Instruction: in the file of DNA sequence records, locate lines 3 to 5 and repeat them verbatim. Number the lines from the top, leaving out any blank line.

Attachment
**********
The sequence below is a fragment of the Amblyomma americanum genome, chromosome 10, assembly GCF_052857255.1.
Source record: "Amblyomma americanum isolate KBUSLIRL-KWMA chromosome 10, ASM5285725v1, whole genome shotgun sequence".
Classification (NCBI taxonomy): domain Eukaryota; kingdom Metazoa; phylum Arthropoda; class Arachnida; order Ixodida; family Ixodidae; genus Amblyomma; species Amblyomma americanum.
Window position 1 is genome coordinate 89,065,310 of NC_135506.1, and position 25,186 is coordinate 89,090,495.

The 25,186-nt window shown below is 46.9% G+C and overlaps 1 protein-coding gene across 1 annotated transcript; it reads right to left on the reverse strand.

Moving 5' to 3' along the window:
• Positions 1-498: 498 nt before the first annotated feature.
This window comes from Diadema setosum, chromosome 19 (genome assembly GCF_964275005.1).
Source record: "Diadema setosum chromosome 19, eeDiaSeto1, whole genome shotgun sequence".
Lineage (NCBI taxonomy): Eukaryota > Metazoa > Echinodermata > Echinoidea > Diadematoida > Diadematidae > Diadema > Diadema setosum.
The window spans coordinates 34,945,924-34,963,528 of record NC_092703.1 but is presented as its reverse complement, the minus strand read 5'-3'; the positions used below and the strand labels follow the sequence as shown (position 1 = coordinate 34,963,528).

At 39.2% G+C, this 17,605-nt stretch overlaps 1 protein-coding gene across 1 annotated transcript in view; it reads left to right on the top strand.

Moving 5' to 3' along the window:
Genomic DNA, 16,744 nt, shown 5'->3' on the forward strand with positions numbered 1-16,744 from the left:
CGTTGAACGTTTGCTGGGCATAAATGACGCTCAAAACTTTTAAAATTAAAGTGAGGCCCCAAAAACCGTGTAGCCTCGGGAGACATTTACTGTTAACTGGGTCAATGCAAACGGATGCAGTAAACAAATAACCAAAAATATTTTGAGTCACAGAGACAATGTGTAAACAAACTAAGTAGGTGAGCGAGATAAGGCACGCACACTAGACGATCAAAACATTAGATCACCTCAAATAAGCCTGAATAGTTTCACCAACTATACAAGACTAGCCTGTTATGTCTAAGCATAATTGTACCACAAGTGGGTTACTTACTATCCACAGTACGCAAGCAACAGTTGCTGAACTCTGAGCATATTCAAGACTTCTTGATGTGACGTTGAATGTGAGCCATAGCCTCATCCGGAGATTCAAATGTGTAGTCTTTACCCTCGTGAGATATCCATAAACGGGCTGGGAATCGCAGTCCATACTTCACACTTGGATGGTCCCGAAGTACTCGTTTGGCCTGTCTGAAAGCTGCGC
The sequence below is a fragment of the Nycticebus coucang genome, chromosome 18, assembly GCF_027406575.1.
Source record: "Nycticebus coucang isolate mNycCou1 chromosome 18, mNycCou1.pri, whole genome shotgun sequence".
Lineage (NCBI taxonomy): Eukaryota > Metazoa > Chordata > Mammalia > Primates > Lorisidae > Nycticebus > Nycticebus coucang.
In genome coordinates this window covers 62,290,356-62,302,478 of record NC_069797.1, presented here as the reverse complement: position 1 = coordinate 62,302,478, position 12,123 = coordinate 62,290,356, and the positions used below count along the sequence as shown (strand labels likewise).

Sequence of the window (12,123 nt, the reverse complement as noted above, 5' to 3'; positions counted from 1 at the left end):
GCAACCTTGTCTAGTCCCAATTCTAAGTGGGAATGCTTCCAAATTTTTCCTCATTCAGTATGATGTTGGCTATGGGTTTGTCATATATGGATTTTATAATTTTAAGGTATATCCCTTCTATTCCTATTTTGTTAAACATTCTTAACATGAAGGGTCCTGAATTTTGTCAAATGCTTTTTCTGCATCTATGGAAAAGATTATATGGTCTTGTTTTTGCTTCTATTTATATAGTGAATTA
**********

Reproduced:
Classification (NCBI taxonomy): domain Eukaryota; kingdom Metazoa; phylum Arthropoda; class Arachnida; order Ixodida; family Ixodidae; genus Amblyomma; species Amblyomma americanum.
Window position 1 is genome coordinate 89,065,310 of NC_135506.1, and position 25,186 is coordinate 89,090,495.

The 25,186-nt window shown below is 46.9% G+C and overlaps 1 protein-coding gene across 1 annotated transcript; it reads right to left on the reverse strand.